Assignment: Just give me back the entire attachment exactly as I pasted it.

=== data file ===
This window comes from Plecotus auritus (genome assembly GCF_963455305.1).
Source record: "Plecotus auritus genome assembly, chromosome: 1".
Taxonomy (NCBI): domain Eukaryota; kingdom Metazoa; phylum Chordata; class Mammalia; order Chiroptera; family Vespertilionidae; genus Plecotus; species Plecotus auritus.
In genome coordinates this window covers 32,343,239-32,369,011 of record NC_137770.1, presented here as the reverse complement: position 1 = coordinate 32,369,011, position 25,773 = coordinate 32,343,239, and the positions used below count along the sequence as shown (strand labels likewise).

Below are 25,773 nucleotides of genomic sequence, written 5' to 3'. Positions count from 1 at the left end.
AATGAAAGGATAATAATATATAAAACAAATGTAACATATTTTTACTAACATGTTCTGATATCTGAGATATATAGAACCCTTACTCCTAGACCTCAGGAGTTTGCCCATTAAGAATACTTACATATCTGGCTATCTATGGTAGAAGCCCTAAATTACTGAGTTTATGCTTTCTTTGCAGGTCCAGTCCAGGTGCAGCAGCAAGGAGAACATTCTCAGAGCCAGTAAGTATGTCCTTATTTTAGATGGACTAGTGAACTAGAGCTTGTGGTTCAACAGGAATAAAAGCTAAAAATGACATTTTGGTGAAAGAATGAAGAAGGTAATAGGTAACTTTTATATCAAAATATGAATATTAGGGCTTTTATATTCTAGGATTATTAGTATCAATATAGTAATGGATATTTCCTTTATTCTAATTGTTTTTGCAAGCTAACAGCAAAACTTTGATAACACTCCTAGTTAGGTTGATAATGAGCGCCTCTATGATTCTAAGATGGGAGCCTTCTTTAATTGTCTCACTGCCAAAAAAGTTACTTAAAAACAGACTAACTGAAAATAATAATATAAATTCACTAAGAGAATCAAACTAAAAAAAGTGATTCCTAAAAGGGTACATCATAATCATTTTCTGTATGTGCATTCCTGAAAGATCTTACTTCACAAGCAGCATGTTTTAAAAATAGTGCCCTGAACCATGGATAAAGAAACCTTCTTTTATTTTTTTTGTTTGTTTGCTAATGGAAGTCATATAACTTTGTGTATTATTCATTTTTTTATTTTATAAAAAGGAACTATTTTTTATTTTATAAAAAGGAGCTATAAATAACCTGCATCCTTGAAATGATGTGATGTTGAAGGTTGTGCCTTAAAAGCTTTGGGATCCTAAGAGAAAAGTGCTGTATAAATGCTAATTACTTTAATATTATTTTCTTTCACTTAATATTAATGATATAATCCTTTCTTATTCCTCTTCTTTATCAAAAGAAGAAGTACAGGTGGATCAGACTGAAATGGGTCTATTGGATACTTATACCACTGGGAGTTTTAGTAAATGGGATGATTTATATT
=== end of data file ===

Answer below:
This window comes from Plecotus auritus (genome assembly GCF_963455305.1).
Source record: "Plecotus auritus genome assembly, chromosome: 1".
Taxonomy (NCBI): domain Eukaryota; kingdom Metazoa; phylum Chordata; class Mammalia; order Chiroptera; family Vespertilionidae; genus Plecotus; species Plecotus auritus.
In genome coordinates this window covers 32,343,239-32,369,011 of record NC_137770.1, presented here as the reverse complement: position 1 = coordinate 32,369,011, position 25,773 = coordinate 32,343,239, and the positions used below count along the sequence as shown (strand labels likewise).

Below are 25,773 nucleotides of genomic sequence, written 5' to 3'. Positions count from 1 at the left end.
AATGAAAGGATAATAATATATAAAACAAATGTAACATATTTTTACTAACATGTTCTGATATCTGAGATATATAGAACCCTTACTCCTAGACCTCAGGAGTTTGCCCATTAAGAATACTTACATATCTGGCTATCTATGGTAGAAGCCCTAAATTACTGAGTTTATGCTTTCTTTGCAGGTCCAGTCCAGGTGCAGCAGCAAGGAGAACATTCTCAGAGCCAGTAAGTATGTCCTTATTTTAGATGGACTAGTGAACTAGAGCTTGTGGTTCAACAGGAATAAAAGCTAAAAATGACATTTTGGTGAAAGAATGAAGAAGGTAATAGGTAACTTTTATATCAAAATATGAATATTAGGGCTTTTATATTCTAGGATTATTAGTATCAATATAGTAATGGATATTTCCTTTATTCTAATTGTTTTTGCAAGCTAACAGCAAAACTTTGATAACACTCCTAGTTAGGTTGATAATGAGCGCCTCTATGATTCTAAGATGGGAGCCTTCTTTAATTGTCTCACTGCCAAAAAAGTTACTTAAAAACAGACTAACTGAAAATAATAATATAAATTCACTAAGAGAATCAAACTAAAAAAAGTGATTCCTAAAAGGGTACATCATAATCATTTTCTGTATGTGCATTCCTGAAAGATCTTACTTCACAAGCAGCATGTTTTAAAAATAGTGCCCTGAACCATGGATAAAGAAACCTTCTTTTATTTTTTTTGTTTGTTTGCTAATGGAAGTCATATAACTTTGTGTATTATTCATTTTTTTATTTTATAAAAAGGAACTATTTTTTATTTTATAAAAAGGAGCTATAAATAACCTGCATCCTTGAAATGATGTGATGTTGAAGGTTGTGCCTTAAAAGCTTTGGGATCCTAAGAGAAAAGTGCTGTATAAATGCTAATTACTTTAATATTATTTTCTTTCACTTAATATTAATGATATAATCCTTTCTTATTCCTCTTCTTTATCAAAAGAAGAAGTACAGGTGGATCAGACTGAAATGGGTCTATTGGATACTTATACCACTGGGAGTTTTAGTAAATGGGATGATTTATATT